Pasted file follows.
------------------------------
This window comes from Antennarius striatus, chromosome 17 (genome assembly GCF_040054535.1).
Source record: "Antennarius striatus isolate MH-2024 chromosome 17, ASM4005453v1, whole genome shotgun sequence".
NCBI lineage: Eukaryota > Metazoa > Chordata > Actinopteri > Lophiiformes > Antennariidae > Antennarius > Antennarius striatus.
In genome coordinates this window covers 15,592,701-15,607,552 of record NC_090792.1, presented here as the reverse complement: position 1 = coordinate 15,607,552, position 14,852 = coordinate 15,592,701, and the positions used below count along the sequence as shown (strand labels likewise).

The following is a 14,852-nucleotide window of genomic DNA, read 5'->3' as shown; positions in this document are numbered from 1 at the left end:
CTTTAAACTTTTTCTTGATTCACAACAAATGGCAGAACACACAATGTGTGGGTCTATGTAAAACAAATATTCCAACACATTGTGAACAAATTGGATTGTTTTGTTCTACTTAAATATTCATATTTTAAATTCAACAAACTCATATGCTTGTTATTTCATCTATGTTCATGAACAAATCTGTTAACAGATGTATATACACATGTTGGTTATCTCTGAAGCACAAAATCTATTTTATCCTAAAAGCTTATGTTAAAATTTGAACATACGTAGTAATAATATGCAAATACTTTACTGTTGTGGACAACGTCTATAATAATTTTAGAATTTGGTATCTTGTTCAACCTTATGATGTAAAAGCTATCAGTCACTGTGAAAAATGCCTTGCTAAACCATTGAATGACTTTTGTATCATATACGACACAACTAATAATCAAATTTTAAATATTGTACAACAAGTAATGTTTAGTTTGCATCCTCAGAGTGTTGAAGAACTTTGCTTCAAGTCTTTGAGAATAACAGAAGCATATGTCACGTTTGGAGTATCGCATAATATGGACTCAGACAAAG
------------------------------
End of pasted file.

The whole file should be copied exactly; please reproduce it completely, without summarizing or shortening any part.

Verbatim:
This window comes from Antennarius striatus, chromosome 17 (genome assembly GCF_040054535.1).
Source record: "Antennarius striatus isolate MH-2024 chromosome 17, ASM4005453v1, whole genome shotgun sequence".
NCBI lineage: Eukaryota > Metazoa > Chordata > Actinopteri > Lophiiformes > Antennariidae > Antennarius > Antennarius striatus.
In genome coordinates this window covers 15,592,701-15,607,552 of record NC_090792.1, presented here as the reverse complement: position 1 = coordinate 15,607,552, position 14,852 = coordinate 15,592,701, and the positions used below count along the sequence as shown (strand labels likewise).

The following is a 14,852-nucleotide window of genomic DNA, read 5'->3' as shown; positions in this document are numbered from 1 at the left end:
CTTTAAACTTTTTCTTGATTCACAACAAATGGCAGAACACACAATGTGTGGGTCTATGTAAAACAAATATTCCAACACATTGTGAACAAATTGGATTGTTTTGTTCTACTTAAATATTCATATTTTAAATTCAACAAACTCATATGCTTGTTATTTCATCTATGTTCATGAACAAATCTGTTAACAGATGTATATACACATGTTGGTTATCTCTGAAGCACAAAATCTATTTTATCCTAAAAGCTTATGTTAAAATTTGAACATACGTAGTAATAATATGCAAATACTTTACTGTTGTGGACAACGTCTATAATAATTTTAGAATTTGGTATCTTGTTCAACCTTATGATGTAAAAGCTATCAGTCACTGTGAAAAATGCCTTGCTAAACCATTGAATGACTTTTGTATCATATACGACACAACTAATAATCAAATTTTAAATATTGTACAACAAGTAATGTTTAGTTTGCATCCTCAGAGTGTTGAAGAACTTTGCTTCAAGTCTTTGAGAATAACAGAAGCATATGTCACGTTTGGAGTATCGCATAATATGGACTCAGACAAAG